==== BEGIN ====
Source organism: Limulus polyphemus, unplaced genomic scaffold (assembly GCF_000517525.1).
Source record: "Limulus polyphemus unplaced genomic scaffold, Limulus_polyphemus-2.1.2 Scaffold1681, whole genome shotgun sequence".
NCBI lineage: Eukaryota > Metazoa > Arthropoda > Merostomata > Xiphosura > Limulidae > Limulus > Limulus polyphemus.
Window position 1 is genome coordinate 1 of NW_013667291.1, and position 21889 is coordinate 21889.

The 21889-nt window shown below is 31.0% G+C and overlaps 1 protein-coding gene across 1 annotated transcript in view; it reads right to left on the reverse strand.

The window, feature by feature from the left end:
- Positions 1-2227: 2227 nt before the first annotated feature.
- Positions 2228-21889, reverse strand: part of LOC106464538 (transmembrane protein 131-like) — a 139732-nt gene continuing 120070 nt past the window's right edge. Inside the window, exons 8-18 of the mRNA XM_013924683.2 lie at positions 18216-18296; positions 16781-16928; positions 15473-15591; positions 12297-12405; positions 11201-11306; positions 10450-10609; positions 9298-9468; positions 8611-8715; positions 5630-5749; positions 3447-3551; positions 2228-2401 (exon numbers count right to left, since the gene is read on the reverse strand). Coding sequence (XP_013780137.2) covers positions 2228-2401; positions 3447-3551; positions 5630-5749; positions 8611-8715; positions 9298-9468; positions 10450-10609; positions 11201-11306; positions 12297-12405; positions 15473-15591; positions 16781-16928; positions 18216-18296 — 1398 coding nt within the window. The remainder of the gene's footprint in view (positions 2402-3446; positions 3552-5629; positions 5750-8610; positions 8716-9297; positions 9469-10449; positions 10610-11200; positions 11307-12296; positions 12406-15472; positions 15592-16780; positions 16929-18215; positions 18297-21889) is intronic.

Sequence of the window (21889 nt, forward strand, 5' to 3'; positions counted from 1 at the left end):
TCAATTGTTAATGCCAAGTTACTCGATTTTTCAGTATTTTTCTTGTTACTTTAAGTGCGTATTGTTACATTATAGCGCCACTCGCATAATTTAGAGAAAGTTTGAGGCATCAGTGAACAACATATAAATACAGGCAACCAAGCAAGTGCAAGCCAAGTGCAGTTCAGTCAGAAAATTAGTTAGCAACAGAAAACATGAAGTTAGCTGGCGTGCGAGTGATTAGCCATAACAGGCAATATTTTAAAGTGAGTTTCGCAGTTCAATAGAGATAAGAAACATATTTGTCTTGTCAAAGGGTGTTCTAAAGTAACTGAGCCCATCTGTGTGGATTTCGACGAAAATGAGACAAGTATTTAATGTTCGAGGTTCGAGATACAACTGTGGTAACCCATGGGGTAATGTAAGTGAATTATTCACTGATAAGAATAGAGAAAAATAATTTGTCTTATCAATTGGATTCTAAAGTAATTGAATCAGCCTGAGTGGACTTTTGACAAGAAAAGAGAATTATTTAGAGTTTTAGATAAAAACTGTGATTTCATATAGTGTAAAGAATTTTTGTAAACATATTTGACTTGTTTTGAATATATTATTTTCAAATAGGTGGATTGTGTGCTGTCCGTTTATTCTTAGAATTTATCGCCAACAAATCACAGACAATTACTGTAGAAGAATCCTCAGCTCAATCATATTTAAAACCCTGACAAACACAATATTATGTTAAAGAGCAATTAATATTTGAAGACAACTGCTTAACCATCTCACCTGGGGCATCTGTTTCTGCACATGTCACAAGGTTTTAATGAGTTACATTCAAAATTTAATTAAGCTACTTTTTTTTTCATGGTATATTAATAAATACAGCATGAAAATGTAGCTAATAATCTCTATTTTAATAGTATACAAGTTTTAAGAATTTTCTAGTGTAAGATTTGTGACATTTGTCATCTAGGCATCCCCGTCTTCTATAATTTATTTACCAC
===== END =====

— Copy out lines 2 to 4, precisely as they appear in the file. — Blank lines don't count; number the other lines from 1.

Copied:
Source record: "Limulus polyphemus unplaced genomic scaffold, Limulus_polyphemus-2.1.2 Scaffold1681, whole genome shotgun sequence".
NCBI lineage: Eukaryota > Metazoa > Arthropoda > Merostomata > Xiphosura > Limulidae > Limulus > Limulus polyphemus.
Window position 1 is genome coordinate 1 of NW_013667291.1, and position 21889 is coordinate 21889.